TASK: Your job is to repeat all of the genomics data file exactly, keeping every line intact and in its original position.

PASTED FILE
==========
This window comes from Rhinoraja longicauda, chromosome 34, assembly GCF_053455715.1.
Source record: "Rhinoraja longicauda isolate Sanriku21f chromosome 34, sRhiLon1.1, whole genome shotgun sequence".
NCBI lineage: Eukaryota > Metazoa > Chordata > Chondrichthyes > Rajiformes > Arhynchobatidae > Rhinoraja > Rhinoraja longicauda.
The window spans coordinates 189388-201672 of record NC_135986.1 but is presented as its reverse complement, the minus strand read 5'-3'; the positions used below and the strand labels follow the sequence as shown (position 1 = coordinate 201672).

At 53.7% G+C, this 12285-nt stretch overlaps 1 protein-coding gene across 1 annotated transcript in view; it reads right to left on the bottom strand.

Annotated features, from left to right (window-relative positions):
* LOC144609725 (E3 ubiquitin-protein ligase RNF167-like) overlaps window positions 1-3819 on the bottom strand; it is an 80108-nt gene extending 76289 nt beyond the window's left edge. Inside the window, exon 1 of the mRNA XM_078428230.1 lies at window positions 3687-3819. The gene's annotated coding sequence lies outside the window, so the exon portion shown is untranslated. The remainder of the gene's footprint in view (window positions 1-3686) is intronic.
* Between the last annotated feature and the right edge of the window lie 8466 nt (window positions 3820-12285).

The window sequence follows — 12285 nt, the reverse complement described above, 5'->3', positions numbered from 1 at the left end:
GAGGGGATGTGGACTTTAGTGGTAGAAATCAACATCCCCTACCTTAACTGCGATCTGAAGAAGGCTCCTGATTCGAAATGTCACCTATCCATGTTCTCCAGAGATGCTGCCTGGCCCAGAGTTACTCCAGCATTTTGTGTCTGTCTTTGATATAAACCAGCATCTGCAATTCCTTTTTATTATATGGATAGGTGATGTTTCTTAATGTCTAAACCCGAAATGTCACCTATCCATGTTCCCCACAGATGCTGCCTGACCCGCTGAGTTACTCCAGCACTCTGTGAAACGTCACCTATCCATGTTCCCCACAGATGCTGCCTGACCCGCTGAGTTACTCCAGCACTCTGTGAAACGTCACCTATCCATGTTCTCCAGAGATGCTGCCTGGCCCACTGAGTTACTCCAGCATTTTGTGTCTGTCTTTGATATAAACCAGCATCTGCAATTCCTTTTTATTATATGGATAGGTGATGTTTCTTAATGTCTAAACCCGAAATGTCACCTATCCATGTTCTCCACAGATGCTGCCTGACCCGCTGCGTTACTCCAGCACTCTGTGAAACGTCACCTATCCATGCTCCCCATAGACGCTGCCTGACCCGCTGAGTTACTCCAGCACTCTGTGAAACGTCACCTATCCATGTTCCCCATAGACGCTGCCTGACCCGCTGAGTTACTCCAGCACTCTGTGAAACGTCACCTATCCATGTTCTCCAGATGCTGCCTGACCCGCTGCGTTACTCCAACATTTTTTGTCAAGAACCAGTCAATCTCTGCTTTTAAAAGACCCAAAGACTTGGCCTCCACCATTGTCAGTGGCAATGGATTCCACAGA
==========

This window comes from Rhinoraja longicauda, chromosome 34, assembly GCF_053455715.1.
Source record: "Rhinoraja longicauda isolate Sanriku21f chromosome 34, sRhiLon1.1, whole genome shotgun sequence".
NCBI lineage: Eukaryota > Metazoa > Chordata > Chondrichthyes > Rajiformes > Arhynchobatidae > Rhinoraja > Rhinoraja longicauda.
The window spans coordinates 189388-201672 of record NC_135986.1 but is presented as its reverse complement, the minus strand read 5'-3'; the positions used below and the strand labels follow the sequence as shown (position 1 = coordinate 201672).

At 53.7% G+C, this 12285-nt stretch overlaps 1 protein-coding gene across 1 annotated transcript in view; it reads right to left on the bottom strand.

Annotated features, from left to right (window-relative positions):
* LOC144609725 (E3 ubiquitin-protein ligase RNF167-like) overlaps window positions 1-3819 on the bottom strand; it is an 80108-nt gene extending 76289 nt beyond the window's left edge. Inside the window, exon 1 of the mRNA XM_078428230.1 lies at window positions 3687-3819. The gene's annotated coding sequence lies outside the window, so the exon portion shown is untranslated. The remainder of the gene's footprint in view (window positions 1-3686) is intronic.
* Between the last annotated feature and the right edge of the window lie 8466 nt (window positions 3820-12285).

The window sequence follows — 12285 nt, the reverse complement described above, 5'->3', positions numbered from 1 at the left end:
GAGGGGATGTGGACTTTAGTGGTAGAAATCAACATCCCCTACCTTAACTGCGATCTGAAGAAGGCTCCTGATTCGAAATGTCACCTATCCATGTTCTCCAGAGATGCTGCCTGGCCCAGAGTTACTCCAGCATTTTGTGTCTGTCTTTGATATAAACCAGCATCTGCAATTCCTTTTTATTATATGGATAGGTGATGTTTCTTAATGTCTAAACCCGAAATGTCACCTATCCATGTTCCCCACAGATGCTGCCTGACCCGCTGAGTTACTCCAGCACTCTGTGAAACGTCACCTATCCATGTTCCCCACAGATGCTGCCTGACCCGCTGAGTTACTCCAGCACTCTGTGAAACGTCACCTATCCATGTTCTCCAGAGATGCTGCCTGGCCCACTGAGTTACTCCAGCATTTTGTGTCTGTCTTTGATATAAACCAGCATCTGCAATTCCTTTTTATTATATGGATAGGTGATGTTTCTTAATGTCTAAACCCGAAATGTCACCTATCCATGTTCTCCACAGATGCTGCCTGACCCGCTGCGTTACTCCAGCACTCTGTGAAACGTCACCTATCCATGCTCCCCATAGACGCTGCCTGACCCGCTGAGTTACTCCAGCACTCTGTGAAACGTCACCTATCCATGTTCCCCATAGACGCTGCCTGACCCGCTGAGTTACTCCAGCACTCTGTGAAACGTCACCTATCCATGTTCTCCAGATGCTGCCTGACCCGCTGCGTTACTCCAACATTTTTTGTCAAGAACCAGTCAATCTCTGCTTTTAAAAGACCCAAAGACTTGGCCTCCACCATTGTCAGTGGCAATGGATTCCACAGA